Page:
IMPROVING SPEECH IN CHILDREN WITH DEVELOPMENTAL DELAY
Children with developmental delays related to processing disorders and learning disorders like verbal dyspraxia often need help matching the speech development of their peers. A common issue is that speech and language problems differ, but often overlap. A child with a language delay might say words well but only be able to put two words together. A child with a speech delay might use words and phrases to express ideas but be hard to understand. Learning about common speech issues in children with developmental delays can help you determine which one affects your child. Speech issues and delays can be improved with at-home solutions or with the help of a qualified professional.
If your child doesn’t develop according to this timeline, he or she may have speech and developmental delay that requires attention:
- 12 months – recognizes his or her own name, understands basic instructions and uses one or two words
- 18 months – uses between five and 20 words
- 1 to 2 years – growing vocabulary, uses two-word sentences, imitates sounds that animals make and understands what “no” means
- 2 to 3 years – has a vocabulary of about 450 words, calls himself or herself “me” instead of by name, enjoys hearing stories, uses short sentences with some plural words
- 3 to 4 years – Uses sentences with four or five words, vocabulary expands to 1,000, can repeat several nursery rhymes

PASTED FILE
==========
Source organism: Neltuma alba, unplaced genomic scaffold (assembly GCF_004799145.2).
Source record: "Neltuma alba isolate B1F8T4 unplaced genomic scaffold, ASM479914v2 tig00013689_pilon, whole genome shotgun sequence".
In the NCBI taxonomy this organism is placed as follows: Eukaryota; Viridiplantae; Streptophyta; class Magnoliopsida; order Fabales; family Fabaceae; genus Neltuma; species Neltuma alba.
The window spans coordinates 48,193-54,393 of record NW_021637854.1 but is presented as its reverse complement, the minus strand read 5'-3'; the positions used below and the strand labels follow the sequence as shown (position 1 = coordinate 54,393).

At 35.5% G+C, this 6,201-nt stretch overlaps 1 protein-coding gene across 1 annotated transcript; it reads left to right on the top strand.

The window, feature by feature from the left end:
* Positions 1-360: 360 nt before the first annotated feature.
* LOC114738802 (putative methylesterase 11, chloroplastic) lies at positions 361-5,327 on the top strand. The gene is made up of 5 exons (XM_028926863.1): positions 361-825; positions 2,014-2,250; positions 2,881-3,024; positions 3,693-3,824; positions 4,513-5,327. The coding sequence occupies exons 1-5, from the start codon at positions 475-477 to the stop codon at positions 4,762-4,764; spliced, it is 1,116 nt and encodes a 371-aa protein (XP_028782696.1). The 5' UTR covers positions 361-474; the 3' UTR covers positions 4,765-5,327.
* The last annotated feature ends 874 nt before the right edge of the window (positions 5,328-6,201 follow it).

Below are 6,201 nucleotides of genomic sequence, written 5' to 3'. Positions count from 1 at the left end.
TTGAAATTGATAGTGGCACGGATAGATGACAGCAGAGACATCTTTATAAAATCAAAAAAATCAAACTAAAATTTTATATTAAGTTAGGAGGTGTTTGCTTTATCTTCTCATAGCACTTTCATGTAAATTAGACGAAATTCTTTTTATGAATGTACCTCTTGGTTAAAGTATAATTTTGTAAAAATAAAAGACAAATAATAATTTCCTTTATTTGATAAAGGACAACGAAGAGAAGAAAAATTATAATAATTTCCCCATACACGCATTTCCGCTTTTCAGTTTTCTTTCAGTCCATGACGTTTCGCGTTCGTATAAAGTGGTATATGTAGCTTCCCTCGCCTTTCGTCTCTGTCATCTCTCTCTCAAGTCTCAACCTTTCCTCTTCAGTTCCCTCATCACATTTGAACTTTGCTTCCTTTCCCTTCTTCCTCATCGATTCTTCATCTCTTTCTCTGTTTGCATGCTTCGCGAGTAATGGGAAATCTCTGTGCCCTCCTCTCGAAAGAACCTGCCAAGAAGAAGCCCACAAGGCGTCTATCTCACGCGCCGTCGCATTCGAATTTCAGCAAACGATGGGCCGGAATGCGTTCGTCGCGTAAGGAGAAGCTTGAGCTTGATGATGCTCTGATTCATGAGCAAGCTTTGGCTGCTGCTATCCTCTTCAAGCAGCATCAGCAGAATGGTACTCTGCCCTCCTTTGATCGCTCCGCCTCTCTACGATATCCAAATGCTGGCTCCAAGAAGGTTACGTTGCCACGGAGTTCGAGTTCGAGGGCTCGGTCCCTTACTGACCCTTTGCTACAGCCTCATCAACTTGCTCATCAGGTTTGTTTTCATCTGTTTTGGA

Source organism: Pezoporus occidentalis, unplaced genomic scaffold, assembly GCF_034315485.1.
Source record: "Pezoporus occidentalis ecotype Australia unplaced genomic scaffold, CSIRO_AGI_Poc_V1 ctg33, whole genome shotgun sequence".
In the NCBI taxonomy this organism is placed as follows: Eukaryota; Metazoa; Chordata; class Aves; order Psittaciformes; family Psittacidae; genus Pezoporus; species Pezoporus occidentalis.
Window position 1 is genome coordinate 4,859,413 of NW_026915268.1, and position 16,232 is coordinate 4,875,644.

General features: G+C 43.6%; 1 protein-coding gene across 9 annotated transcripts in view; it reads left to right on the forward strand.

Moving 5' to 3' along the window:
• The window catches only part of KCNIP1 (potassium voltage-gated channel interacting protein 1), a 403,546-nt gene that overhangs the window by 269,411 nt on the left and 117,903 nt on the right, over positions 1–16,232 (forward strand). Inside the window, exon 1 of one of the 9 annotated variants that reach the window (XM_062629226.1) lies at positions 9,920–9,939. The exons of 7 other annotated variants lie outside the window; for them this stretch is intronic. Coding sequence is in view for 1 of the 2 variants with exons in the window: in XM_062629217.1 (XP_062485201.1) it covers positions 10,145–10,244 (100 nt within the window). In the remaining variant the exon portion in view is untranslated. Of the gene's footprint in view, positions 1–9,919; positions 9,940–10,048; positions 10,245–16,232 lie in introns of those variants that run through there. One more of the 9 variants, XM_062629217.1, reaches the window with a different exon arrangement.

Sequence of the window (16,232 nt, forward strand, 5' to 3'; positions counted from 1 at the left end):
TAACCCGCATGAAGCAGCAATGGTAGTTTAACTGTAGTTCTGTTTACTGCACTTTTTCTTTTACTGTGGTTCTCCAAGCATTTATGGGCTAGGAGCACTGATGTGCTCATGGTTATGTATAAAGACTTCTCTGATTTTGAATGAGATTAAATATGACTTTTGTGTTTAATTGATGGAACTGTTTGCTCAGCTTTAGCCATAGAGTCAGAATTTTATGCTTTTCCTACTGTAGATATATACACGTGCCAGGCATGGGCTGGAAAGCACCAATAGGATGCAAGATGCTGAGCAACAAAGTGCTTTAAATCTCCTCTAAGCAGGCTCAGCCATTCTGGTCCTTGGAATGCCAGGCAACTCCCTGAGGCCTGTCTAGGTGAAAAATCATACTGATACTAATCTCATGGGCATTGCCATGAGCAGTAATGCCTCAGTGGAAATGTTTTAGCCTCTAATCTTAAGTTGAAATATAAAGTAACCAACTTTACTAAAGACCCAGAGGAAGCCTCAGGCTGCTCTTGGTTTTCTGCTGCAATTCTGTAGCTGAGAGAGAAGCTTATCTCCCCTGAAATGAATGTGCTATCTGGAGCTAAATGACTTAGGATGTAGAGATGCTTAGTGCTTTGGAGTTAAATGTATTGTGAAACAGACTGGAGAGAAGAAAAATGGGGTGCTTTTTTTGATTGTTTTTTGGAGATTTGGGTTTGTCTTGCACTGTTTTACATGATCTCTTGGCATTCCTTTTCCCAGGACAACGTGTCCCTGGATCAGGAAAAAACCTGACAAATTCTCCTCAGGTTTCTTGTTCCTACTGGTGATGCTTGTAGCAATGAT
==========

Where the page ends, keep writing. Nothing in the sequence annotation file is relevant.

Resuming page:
- 4 to 5 years – Uses past tense, has the vocabulary of 1,500 words, starts asking questions
- 5 to 6 years – 6,000-word vocabulary, can describe objects and locations, uses sentences with five to six words
If your child does not develop along this timeline, he or she may have a related physical or developmental issue such as articulation disorder, fluency disorder, or resonance disorder.
At Jeevaniyam, our speech and language therapist will do a thorough check of their milestones and find out whether the child is having any issues with the help of the following checks:
- What your child understands?
- What your child can say?
- Sound development and clarity of speech.
- Your child’s oral-motor status (how the mouth, tongue, palate, etc., work together for speech as well as eating and swallowing)
Based on the test results, the speech-language pathologist might recommend speech therapy for your child. The speech therapist will work with your child to improve speech and language skills and show you what to do at home to help your child. Parents are an important part of helping kids who have speech or language problems. A few key areas that we strongly suggest the parents do at home to improve the child’s overall speech skills are:
- Talk with your baby, sing, and encourage imitation of sounds and gestures.
- Start reading when your child is a baby. Look for age-appropriate soft or board books or picture books that encourage kids to look while you name the pictures.
- Use everyday situations. To build on your child’s speech and language, talk your way through the day.